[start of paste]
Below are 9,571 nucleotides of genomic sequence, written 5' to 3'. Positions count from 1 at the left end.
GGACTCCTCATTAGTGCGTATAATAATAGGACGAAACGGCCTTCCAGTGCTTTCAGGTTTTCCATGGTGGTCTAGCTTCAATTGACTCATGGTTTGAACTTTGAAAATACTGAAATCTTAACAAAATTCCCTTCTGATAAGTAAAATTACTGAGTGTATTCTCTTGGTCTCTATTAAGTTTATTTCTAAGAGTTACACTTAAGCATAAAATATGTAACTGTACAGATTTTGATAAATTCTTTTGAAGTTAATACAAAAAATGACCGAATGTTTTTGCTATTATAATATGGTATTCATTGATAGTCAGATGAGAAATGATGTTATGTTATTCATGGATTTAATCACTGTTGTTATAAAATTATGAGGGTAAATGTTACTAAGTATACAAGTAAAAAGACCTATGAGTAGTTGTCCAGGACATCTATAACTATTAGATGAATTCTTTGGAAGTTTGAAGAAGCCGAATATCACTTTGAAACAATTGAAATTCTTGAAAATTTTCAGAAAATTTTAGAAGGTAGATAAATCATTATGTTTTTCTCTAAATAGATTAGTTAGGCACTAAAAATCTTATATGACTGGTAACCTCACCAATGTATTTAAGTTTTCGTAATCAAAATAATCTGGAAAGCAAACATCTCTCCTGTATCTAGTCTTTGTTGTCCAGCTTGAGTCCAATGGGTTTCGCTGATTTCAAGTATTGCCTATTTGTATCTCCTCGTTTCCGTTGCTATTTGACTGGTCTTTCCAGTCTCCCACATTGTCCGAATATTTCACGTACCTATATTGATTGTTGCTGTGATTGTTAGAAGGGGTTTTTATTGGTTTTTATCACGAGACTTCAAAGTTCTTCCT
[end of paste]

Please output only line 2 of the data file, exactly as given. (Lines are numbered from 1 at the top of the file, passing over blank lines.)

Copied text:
GGACTCCTCATTAGTGCGTATAATAATAGGACGAAACGGCCTTCCAGTGCTTTCAGGTTTTCCATGGTGGTCTAGCTTCAATTGACTCATGGTTTGAACTTTGAAAATACTGAAATCTTAACAAAATTCCCTTCTGATAAGTAAAATTACTGAGTGTATTCTCTTGGTCTCTATTAAGTTTATTTCTAAGAGTTACACTTAAGCATAAAATATGTAACTGTACAGATTTTGATAAATTCTTTTGAAGTTAATACAAAAAATGACCGAATGTTTTTGCTATTATAATATGGTATTCATTGATAGTCAGATGAGAAATGATGTTATGTTATTCATGGATTTAATCACTGTTGTTATAAAATTATGAGGGTAAATGTTACTAAGTATACAAGTAAAAAGACCTATGAGTAGTTGTCCAGGACATCTATAACTATTAGATGAATTCTTTGGAAGTTTGAAGAAGCCGAATATCACTTTGAAACAATTGAAATTCTTGAAAATTTTCAGAAAATTTTAGAAGGTAGATAAATCATTATGTTTTTCTCTAAATAGATTAGTTAGGCACTAAAAATCTTATATGACTGGTAACCTCACCAATGTATTTAAGTTTTCGTAATCAAAATAATCTGGAAAGCAAACATCTCTCCTGTATCTAGTCTTTGTTGTCCAGCTTGAGTCCAATGGGTTTCGCTGATTTCAAGTATTGCCTATTTGTATCTCCTCGTTTCCGTTGCTATTTGACTGGTCTTTCCAGTCTCCCACATTGTCCGAATATTTCACGTACCTATATTGATTGTTGCTGTGATTGTTAGAAGGGGTTTTTATTGGTTTTTATCACGAGACTTCAAAGTTCTTCCT